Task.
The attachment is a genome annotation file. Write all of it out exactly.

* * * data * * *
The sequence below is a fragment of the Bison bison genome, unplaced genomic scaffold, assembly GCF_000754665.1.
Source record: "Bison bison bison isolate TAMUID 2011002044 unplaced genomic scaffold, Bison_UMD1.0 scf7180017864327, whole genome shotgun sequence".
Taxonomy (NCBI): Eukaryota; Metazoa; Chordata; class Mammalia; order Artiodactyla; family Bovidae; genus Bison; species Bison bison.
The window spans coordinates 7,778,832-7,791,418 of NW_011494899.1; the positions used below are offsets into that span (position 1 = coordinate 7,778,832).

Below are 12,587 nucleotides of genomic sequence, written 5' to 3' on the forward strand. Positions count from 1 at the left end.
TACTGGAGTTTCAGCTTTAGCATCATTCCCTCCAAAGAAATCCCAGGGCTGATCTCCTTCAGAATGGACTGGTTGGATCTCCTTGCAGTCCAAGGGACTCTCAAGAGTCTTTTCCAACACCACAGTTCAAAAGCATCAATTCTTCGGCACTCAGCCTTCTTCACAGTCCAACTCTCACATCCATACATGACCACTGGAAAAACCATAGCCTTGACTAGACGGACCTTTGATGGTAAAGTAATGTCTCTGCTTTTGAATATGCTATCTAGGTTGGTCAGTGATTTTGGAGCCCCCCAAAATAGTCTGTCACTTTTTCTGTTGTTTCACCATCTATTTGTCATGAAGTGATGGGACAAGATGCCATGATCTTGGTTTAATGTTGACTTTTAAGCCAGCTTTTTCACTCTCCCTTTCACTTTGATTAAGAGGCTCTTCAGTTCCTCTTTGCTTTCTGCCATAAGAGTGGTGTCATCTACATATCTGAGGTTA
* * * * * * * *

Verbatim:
The sequence below is a fragment of the Bison bison genome, unplaced genomic scaffold, assembly GCF_000754665.1.
Source record: "Bison bison bison isolate TAMUID 2011002044 unplaced genomic scaffold, Bison_UMD1.0 scf7180017864327, whole genome shotgun sequence".
Taxonomy (NCBI): Eukaryota; Metazoa; Chordata; class Mammalia; order Artiodactyla; family Bovidae; genus Bison; species Bison bison.
The window spans coordinates 7,778,832-7,791,418 of NW_011494899.1; the positions used below are offsets into that span (position 1 = coordinate 7,778,832).

Below are 12,587 nucleotides of genomic sequence, written 5' to 3' on the forward strand. Positions count from 1 at the left end.
TACTGGAGTTTCAGCTTTAGCATCATTCCCTCCAAAGAAATCCCAGGGCTGATCTCCTTCAGAATGGACTGGTTGGATCTCCTTGCAGTCCAAGGGACTCTCAAGAGTCTTTTCCAACACCACAGTTCAAAAGCATCAATTCTTCGGCACTCAGCCTTCTTCACAGTCCAACTCTCACATCCATACATGACCACTGGAAAAACCATAGCCTTGACTAGACGGACCTTTGATGGTAAAGTAATGTCTCTGCTTTTGAATATGCTATCTAGGTTGGTCAGTGATTTTGGAGCCCCCCAAAATAGTCTGTCACTTTTTCTGTTGTTTCACCATCTATTTGTCATGAAGTGATGGGACAAGATGCCATGATCTTGGTTTAATGTTGACTTTTAAGCCAGCTTTTTCACTCTCCCTTTCACTTTGATTAAGAGGCTCTTCAGTTCCTCTTTGCTTTCTGCCATAAGAGTGGTGTCATCTACATATCTGAGGTTA